“It’s remarkable what’s going on … it makes your head spin,” Ross said.

For the first time publicly, Ross said a NorthPoint Development Project at Exit 3 of Interstate 81 is a Walmart e-fulfillment center. It’s been somewhat of an open secret unconfirmed by Walmart. It has a 1.94-million-square-foot footprint, but because of its height contains 3.2 million square feet of operational space. The fulfillment center is projected to employ 2,000 people and Ross noted because its high-tech automation, the first 25 will be software engineers.

The Walmart e-fulfillment center under construction in Antrim Township, and pictured here from Milnor Road, will employ about 2,000 people, Mike Ross, president of Franklin County Area Development Corp., said during a Greencastle-Antrim Chamber of Commerce breakfast meeting on Aug. 19.

The Antrim Township part of Ross’ program looked south of the Borough of Greencastle and included A. Duie Pyle’s integrated transportation center; ATAPCO’s discussion for a 250,000-square-foot building just north of Mason-Dixon Auto Auction; the expansion of Pete and Gerry’s Organic Eggs; U.S. Cold Storage’s planned building on Hykes Road; a partnership for the Fulton property at Mason-Dixon and Greenmount roads; additional NorthPoint projects; the recently announced contract for the Century Inc. property along U.S. 11; the reopening of the Norfolk Southern’s intermodal facility; and the two spec buildings — one 500,000 square feet and one 400,000 square feet — constructed by Matrix behind Corelle Brands.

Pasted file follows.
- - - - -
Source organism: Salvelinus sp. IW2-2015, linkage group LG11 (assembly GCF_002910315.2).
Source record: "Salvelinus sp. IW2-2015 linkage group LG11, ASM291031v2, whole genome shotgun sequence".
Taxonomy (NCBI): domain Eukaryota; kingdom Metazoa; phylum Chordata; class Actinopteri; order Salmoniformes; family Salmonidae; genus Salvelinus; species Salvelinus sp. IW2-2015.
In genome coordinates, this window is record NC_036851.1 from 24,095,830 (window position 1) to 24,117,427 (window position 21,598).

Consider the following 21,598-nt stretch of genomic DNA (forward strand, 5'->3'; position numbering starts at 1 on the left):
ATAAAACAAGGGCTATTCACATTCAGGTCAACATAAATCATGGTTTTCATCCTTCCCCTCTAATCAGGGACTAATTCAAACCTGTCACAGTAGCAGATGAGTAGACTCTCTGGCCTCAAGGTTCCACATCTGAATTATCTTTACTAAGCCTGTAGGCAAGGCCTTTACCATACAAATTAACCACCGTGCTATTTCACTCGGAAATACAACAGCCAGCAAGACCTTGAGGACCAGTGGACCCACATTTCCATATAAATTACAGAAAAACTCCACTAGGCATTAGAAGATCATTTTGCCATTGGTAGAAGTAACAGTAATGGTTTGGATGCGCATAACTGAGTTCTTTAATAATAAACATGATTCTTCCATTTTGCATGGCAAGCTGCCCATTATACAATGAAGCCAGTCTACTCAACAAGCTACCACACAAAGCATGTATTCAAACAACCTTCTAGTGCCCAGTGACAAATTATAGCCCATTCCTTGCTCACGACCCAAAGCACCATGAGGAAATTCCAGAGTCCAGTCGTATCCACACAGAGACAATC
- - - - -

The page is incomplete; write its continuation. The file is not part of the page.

Ross said Andy Papoutsis, president of APX Enclosures, has been like a “one man economic unit.” APX has a number of businesses in Franklin County, including machine shops, and York County.

The APX renovation of the former Eldorado Stone building along U.S. 11 north of Greencastle turned a challenging property into a state-of-the-art facility meeting the company’s needs now and in the future.